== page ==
“I told the guys, ‘Hey, when you go to the chow hall, just bring back peaches or apples and stuff.’

I think I got, maybe, a shot glass full (of brandy) out of that little bit, but it was enough to prove to those guys that I wasn’t lying.”

It didn’t take long for the still to be confiscated, but when Mueller prepared to return to the States, he made an attempt to get it back. He popped his head into his first sergeant’s office where the makeshift still was stored, and asked if he could take it with him.


OWNER TIM MUELLER explains the distillation process of whiskey at his soon-to-open Hideaway Distillery.

 After his discharge, Mueller moved into his career with the Linn County Sheriff’s Office. Some months after his retirement, he had his first business partner, Rob Franklin, in tow to pursue his dream of starting a distillery.

Mueller took delivery of his brand new still in November 2014 and moved into the building on Highway 20 the next month. Everybody told him it would take a year or two to get going, but he figured he could get it done in six months.

“I was so naîve when I first thought about this,” Mueller said. “I’ll tell you what; you learn a lot when you go into business.”

The partners figured they had some repairs and minor cosmetic issues to fix before they could begin running the still, but their start date kept getting pushed back, he said. When one obstacle was coming to a close, a new problem would arise.

“It’s frustrating to everybody, but especially to us. It’s like we’re right there, and then they just move the goal post.”

The journey has been a long one, but Mueller, Lawler and Borland believe they’re nearing the finish line.

Lawler doesn’t have much experience with making alcohol, but he knows what a good whiskey should taste like.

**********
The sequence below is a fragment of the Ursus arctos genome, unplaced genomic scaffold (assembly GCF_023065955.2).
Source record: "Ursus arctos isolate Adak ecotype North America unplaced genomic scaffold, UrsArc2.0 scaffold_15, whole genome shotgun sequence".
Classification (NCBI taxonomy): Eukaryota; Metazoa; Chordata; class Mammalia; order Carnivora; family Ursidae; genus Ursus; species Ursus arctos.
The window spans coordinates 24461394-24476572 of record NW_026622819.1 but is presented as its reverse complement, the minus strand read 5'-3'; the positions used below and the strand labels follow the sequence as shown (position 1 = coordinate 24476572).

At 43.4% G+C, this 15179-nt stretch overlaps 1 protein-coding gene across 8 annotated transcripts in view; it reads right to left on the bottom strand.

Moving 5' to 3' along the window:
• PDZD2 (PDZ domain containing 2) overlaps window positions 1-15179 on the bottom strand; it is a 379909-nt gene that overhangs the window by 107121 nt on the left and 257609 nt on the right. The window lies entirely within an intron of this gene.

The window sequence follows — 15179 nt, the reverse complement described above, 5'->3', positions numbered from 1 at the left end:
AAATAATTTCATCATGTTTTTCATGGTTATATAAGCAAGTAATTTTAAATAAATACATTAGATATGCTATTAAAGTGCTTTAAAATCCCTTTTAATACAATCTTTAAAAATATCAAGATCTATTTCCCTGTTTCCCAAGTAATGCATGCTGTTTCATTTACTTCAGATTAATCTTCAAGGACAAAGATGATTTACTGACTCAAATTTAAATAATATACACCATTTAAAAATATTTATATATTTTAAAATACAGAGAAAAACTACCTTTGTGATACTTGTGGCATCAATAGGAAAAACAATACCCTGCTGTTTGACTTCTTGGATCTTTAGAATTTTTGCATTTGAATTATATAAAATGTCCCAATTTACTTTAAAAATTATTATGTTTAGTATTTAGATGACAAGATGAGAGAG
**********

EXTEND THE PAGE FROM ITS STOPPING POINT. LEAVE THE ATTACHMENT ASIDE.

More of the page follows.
“My background is in drinking alcohol. I’m the official taster,” he joked. “I only drink top-shelf whiskey, so if it doesn’t taste good to me, then we’re not going to sell it.”

He explained there are a lot of factors involved to make a good whiskey, including the grain bill and a good charred oak to smooth it out.

Borland also doesn’t have near the experience Mueller does in making whiskey, but he saw an opportunity he didn’t want to miss.

“It seemed like fun,” Borland said. “It was something I wanted to get into. I was thinking more of a brewery, but this will more than do.”

If distribution of their American whiskey stays aloft, Borland’s investment could provide a good foundation for his own retirement.

Mueller used to joke with his wife that when he retired he would buy a 1948 Ford Business Coupe and become a bootlegger and run moonshine whiskey all around, just like in the old Robert Mitchum movie, “Thunder Road.”

While Hideaway Distillery is much more on the right side of the law, it might seem a bit strange that those who enforce the law would start making whiskey. Mueller disagrees, jokingly.

“Going from a respected law man to a legitimate moonshiner, it seems like a natural progression.”